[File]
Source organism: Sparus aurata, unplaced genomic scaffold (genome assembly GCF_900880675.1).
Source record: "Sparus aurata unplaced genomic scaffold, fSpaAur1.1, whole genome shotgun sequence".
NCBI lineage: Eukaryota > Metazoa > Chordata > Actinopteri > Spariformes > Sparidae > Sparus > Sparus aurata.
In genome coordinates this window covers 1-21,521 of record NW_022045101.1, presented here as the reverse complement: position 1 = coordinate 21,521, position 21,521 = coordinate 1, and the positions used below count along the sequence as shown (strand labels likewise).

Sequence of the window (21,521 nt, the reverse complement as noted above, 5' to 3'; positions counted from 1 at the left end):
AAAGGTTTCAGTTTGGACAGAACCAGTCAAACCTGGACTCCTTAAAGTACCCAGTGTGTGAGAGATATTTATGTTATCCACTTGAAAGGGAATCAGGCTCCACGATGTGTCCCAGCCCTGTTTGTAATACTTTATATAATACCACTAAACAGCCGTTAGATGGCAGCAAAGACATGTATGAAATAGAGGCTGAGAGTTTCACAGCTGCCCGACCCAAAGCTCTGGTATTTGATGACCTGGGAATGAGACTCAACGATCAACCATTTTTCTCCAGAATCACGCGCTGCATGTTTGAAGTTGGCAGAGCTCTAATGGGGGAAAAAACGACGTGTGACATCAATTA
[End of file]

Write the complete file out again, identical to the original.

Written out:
Source organism: Sparus aurata, unplaced genomic scaffold (genome assembly GCF_900880675.1).
Source record: "Sparus aurata unplaced genomic scaffold, fSpaAur1.1, whole genome shotgun sequence".
NCBI lineage: Eukaryota > Metazoa > Chordata > Actinopteri > Spariformes > Sparidae > Sparus > Sparus aurata.
In genome coordinates this window covers 1-21,521 of record NW_022045101.1, presented here as the reverse complement: position 1 = coordinate 21,521, position 21,521 = coordinate 1, and the positions used below count along the sequence as shown (strand labels likewise).

Sequence of the window (21,521 nt, the reverse complement as noted above, 5' to 3'; positions counted from 1 at the left end):
AAAGGTTTCAGTTTGGACAGAACCAGTCAAACCTGGACTCCTTAAAGTACCCAGTGTGTGAGAGATATTTATGTTATCCACTTGAAAGGGAATCAGGCTCCACGATGTGTCCCAGCCCTGTTTGTAATACTTTATATAATACCACTAAACAGCCGTTAGATGGCAGCAAAGACATGTATGAAATAGAGGCTGAGAGTTTCACAGCTGCCCGACCCAAAGCTCTGGTATTTGATGACCTGGGAATGAGACTCAACGATCAACCATTTTTCTCCAGAATCACGCGCTGCATGTTTGAAGTTGGCAGAGCTCTAATGGGGGAAAAAACGACGTGTGACATCAATTA